Why Don’t Most Financial Planners Plan Finances?: Why are doctors the worst patients? Because humans be kooky sometimes.

Should Parents Have a Financial Double Standard For Sons and Daughters?: Fascinating question. My mother was an only child, my dad had a brother and I had a brother. In my nuclear family, therefore, this wasn’t really something to worry about. My parents have kept a careful ledger of gifts and assistance they’ve given to my brother and me and kept it balanced between us. I have a son and a daughter, though. If she has a $20,000 wedding, should I give my son a check for $20,000 to balance it out? Guess I’ll cross that (expensive) bridge when I come to it.

Federal Reserve Transparency Act of 2009 (HR 1207): Audit the Fed! I can’t even begin to understand counterarguments. The most common one (“it will hamper their ability to make decisions”) was used ad nauseum by Dick Cheney. As an auditor, I’m a little biased, but if you are making trillion-dollar decisions that affect the entire country, I think you need some oversight. Promising that you will be good doesn’t work for Corporate America and it sure as hell doesn’t work for the pseudo-governmental bodies like, say, Fannie Mae or the Fed.

Why Relying on Overtime Dooms You to Failure: Yep. If you have a salaried job you probably don’t think about this, but if you work on an hourly basis it’s easy to start thinking “wow, if I work just an extra few hours a week I could…” Nope. I don’t even plan based on working 40, because almost every week includes a day that needs to get cut short for one reason or another. Hope for the best but plan for the worst.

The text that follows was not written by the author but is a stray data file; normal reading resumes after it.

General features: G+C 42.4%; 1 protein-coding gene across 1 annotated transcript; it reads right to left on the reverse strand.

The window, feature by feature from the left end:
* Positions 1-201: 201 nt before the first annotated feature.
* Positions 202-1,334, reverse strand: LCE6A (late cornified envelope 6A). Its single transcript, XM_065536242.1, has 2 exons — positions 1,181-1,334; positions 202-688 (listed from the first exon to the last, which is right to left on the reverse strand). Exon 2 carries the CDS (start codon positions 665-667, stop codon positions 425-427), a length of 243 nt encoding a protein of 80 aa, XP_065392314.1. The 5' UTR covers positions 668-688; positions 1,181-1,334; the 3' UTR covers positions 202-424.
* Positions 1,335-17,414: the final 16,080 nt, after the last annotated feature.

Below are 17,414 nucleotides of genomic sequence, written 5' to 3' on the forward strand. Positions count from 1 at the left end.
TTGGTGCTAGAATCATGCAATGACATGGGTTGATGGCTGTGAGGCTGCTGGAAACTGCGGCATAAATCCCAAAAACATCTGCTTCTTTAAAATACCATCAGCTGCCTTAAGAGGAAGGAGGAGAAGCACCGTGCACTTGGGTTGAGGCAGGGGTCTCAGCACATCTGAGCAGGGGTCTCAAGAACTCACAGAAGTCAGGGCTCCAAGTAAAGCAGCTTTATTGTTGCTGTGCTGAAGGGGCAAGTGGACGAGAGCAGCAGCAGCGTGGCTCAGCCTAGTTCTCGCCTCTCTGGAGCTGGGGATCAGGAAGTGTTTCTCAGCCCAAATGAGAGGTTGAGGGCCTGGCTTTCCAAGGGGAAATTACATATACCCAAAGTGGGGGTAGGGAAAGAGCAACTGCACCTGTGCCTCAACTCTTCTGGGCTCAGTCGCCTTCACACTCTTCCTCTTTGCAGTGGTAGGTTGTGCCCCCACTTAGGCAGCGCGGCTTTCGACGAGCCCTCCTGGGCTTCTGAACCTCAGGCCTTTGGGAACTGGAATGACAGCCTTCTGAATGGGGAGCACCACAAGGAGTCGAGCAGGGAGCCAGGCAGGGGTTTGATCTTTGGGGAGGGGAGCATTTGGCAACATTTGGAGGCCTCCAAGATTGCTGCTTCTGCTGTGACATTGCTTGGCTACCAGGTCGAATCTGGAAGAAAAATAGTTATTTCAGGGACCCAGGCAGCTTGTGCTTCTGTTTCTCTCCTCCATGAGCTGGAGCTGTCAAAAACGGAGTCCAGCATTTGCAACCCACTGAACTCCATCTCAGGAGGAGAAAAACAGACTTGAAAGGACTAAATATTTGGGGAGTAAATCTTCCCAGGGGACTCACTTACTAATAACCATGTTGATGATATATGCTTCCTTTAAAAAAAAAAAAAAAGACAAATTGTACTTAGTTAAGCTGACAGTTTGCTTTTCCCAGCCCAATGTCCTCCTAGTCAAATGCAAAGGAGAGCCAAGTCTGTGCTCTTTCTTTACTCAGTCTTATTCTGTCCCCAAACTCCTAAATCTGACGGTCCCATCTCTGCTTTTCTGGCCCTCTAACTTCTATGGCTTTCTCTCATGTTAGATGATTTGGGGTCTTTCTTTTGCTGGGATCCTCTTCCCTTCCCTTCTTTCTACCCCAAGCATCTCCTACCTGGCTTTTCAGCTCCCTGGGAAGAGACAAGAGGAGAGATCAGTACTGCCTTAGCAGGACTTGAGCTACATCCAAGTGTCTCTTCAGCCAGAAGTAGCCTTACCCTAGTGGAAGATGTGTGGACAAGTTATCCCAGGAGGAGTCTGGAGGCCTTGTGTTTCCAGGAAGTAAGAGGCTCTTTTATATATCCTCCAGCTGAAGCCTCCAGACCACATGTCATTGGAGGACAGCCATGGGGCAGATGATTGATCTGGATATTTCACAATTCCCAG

Don’t worry about not being able to contribute more to your 401(k): Yeah. If you sock away the max, you’re doing better than 95% of your countrymen. Or is that countrypersons? Doesn’t have the same ring, does it.

Via kottke:

Phil Greenspun’s finance buddy explains how JPMorgan Chase and Goldman Sachs made $6.8 billion in profit last quarter. Basically they borrowed money from the US Govt at 0% and then bought bonds from the US Govt that paid 2-3%.

What kind of bonds are they buying? Are they investing the money in American business? “No, they are mostly buying Treasuries.” So the money is just being shuffled from one Federal bank account to another, with each Wall Street bank skimming off $1 billion per month for itself? “Pretty much.”

Fortunately it’s not going to matter, because the Higgs boson is going to travel back in time and destroy any bank involved in financing the Hadron Collider. Er, what?

how to make yourself an expert